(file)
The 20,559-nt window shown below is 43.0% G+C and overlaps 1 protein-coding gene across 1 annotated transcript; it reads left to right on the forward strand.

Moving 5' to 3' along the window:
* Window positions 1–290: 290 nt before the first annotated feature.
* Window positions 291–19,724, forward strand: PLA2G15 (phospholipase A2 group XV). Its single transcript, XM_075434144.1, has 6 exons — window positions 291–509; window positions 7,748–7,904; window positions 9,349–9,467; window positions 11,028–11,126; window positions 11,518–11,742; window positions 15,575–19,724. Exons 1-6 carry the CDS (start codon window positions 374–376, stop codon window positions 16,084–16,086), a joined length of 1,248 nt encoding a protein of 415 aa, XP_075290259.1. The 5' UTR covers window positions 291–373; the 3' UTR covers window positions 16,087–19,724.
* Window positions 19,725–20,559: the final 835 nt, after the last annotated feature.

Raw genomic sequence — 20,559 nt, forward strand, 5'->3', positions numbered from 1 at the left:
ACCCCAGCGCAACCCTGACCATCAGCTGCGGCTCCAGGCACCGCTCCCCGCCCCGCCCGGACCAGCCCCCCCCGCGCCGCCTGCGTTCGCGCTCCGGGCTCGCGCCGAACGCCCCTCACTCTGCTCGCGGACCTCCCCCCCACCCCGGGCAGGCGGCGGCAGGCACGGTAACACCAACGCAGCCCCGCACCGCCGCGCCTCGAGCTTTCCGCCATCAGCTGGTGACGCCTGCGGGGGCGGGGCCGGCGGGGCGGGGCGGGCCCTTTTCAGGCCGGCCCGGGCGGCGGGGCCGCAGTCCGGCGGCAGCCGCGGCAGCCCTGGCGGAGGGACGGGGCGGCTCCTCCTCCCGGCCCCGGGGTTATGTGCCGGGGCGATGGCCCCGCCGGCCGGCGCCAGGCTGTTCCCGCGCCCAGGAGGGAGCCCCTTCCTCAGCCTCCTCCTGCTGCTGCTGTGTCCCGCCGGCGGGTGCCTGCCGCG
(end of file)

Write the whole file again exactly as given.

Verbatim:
The 20,559-nt window shown below is 43.0% G+C and overlaps 1 protein-coding gene across 1 annotated transcript; it reads left to right on the forward strand.

Moving 5' to 3' along the window:
* Window positions 1–290: 290 nt before the first annotated feature.
* Window positions 291–19,724, forward strand: PLA2G15 (phospholipase A2 group XV). Its single transcript, XM_075434144.1, has 6 exons — window positions 291–509; window positions 7,748–7,904; window positions 9,349–9,467; window positions 11,028–11,126; window positions 11,518–11,742; window positions 15,575–19,724. Exons 1-6 carry the CDS (start codon window positions 374–376, stop codon window positions 16,084–16,086), a joined length of 1,248 nt encoding a protein of 415 aa, XP_075290259.1. The 5' UTR covers window positions 291–373; the 3' UTR covers window positions 16,087–19,724.
* Window positions 19,725–20,559: the final 835 nt, after the last annotated feature.

Raw genomic sequence — 20,559 nt, forward strand, 5'->3', positions numbered from 1 at the left:
ACCCCAGCGCAACCCTGACCATCAGCTGCGGCTCCAGGCACCGCTCCCCGCCCCGCCCGGACCAGCCCCCCCCGCGCCGCCTGCGTTCGCGCTCCGGGCTCGCGCCGAACGCCCCTCACTCTGCTCGCGGACCTCCCCCCCACCCCGGGCAGGCGGCGGCAGGCACGGTAACACCAACGCAGCCCCGCACCGCCGCGCCTCGAGCTTTCCGCCATCAGCTGGTGACGCCTGCGGGGGCGGGGCCGGCGGGGCGGGGCGGGCCCTTTTCAGGCCGGCCCGGGCGGCGGGGCCGCAGTCCGGCGGCAGCCGCGGCAGCCCTGGCGGAGGGACGGGGCGGCTCCTCCTCCCGGCCCCGGGGTTATGTGCCGGGGCGATGGCCCCGCCGGCCGGCGCCAGGCTGTTCCCGCGCCCAGGAGGGAGCCCCTTCCTCAGCCTCCTCCTGCTGCTGCTGTGTCCCGCCGGCGGGTGCCTGCCGCG